As an IR consultant, I believe that it is only a matter of time before the Street catches onto the value of under-followed, but deserving, food / snack brands like New Dragon Asia (OTCPK:NDAC) and Golden Enterprises (GLDC). Barring a change in press coverage, the attention will be placed on Kraft Foods (KFT). This iconic food producer stands to gain significantly from the materialization of a macro recovery. In this article, I will run you through my DCF analysis on Kraft and then triangulate it with an exit multiple calculation and a review of the fundamentals compared with General Mills (GIS) and Kellogg (K).
First, let's begin with an assumption about revenue. Kraft finished FY2011 with $54.4B in revenue, which represented a gain of 10.5% off of the preceding year. Analysts model a 9.3% per annum growth rate over the next five years, which is more than 100 bps below what is expected for the S&P 500 (SPY).
Moving onto the cost side of the equation, there are several items to consider: operating expenses, capital expenditures and taxes. I expect cost of goods sold to eat 64% of revenue versus 22% for SG&A, 1.2% for R&D, 30% for taxes, and 3.4% for capex. These figures are all around historical 3-year average levels.
We then need to subtract out net increases in working capital. I model accounts receivable as 13.3% of revenue, inventories as 16% of COGS, accounts payable as 11.5% of OPEX, and accrued expenses as 37% of SG&A.
Taking a perpetual growth rate of 3% and discounting backward by a WACC of 7% yields a fair value figure of $49.96, implying 30% upside.
All of this falls under the context of strong progress:
Why am I so confident? It's because our businesses in every region around the world are benefiting from a virtuous growth cycle, and as a consequence, our results are outpacing our peers. In 2011, our Power Brands grew 8%. This in turn drove organic net revenue growth of 6.6%. That's a significant improvement over top line performance in 2010. Then, organic revenue rose a little over 3%, fueled by Power Brand growth of more than 6%. And we delivered those results during an unprecedented environment of economic and political unrest, as well as skyrocketing input costs.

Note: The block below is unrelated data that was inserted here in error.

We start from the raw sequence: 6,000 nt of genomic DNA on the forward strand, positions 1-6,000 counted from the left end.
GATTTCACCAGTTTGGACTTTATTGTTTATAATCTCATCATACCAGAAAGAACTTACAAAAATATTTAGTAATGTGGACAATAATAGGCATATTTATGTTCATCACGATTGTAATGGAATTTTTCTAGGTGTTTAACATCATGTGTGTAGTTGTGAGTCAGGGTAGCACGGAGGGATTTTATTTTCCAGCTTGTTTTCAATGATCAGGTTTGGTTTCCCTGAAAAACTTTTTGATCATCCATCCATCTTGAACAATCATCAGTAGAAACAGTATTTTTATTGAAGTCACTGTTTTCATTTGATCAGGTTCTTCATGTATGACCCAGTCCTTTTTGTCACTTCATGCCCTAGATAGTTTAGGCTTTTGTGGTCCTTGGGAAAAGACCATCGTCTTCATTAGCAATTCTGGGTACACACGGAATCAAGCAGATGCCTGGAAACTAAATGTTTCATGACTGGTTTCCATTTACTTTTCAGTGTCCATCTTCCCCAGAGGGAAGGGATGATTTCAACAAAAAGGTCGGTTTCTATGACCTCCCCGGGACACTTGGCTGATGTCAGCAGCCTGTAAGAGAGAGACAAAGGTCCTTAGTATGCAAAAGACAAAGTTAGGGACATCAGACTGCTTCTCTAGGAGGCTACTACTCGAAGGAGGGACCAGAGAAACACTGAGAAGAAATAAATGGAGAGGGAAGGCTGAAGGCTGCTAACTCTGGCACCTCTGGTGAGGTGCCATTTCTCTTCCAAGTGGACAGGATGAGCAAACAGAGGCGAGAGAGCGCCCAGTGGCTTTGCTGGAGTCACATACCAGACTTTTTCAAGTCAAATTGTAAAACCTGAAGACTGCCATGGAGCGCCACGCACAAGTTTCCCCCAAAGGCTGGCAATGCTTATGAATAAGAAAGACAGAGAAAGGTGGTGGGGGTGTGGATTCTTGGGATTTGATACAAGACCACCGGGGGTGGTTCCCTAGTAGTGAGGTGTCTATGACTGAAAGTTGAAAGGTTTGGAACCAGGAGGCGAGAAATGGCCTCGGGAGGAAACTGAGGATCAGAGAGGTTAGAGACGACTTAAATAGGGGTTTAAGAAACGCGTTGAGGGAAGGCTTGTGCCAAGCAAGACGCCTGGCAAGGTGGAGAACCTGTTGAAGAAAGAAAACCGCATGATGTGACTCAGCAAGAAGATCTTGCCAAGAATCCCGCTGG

From a multiples perspective, Kraft is also fairly attractive. It trades at 19.3x past earnings but only 13.8x forward earnings. General Mills trades at a respective 16.5x and 14x past and forward earnings versus 15.6x and 13.9x for Kellogg. Assuming a multiple of 17x and a conservative 2013 EPS of $2.74, the rough intrinsic value of Kraft's stock is $46.58.
Consensus estimates for General Mills' EPS forecast that it will grow by 2.4% to $2.54 in 2012 and then by 9.4% and 8.3% in the following two years. Assuming a multiple of 17x and a conservative 2013 EPS of $2.73, the rough intrinsic value of the stock is $46.41, implying 19.5% upside. Recent quarterly performance was weak with EPS of $0.76 being 3.8% below consensus. Volumes fell domestically as the outlook weakened. Even Yoplait sales (a main catalyst) fell 6% in the second quarter. Going forward, management will shift the attention toward international expansion.
Kellogg, on the other hand, has delivered strong recent performance despite challenging circumstances. Fourth-quarter growth was 6% - exceeding long-term targets. Brand appeal is further improving, as demonstrated by the fact that the company is gaining market share across much of its product categories. Supply chain difficulties may have limited value creation in the recent past, but I am optimistic that launching new products, like Krave, in different markets will make the story brighter.
Additional disclosure: We seek IR business from all of the firms in our coverage, but research covered in this note is independent and for prospective clients. The distributor of this research report, Gould Partners, manages Takeover Analyst and is not a licensed investment adviser or broker dealer. Investors are cautioned to perform their own due diligence.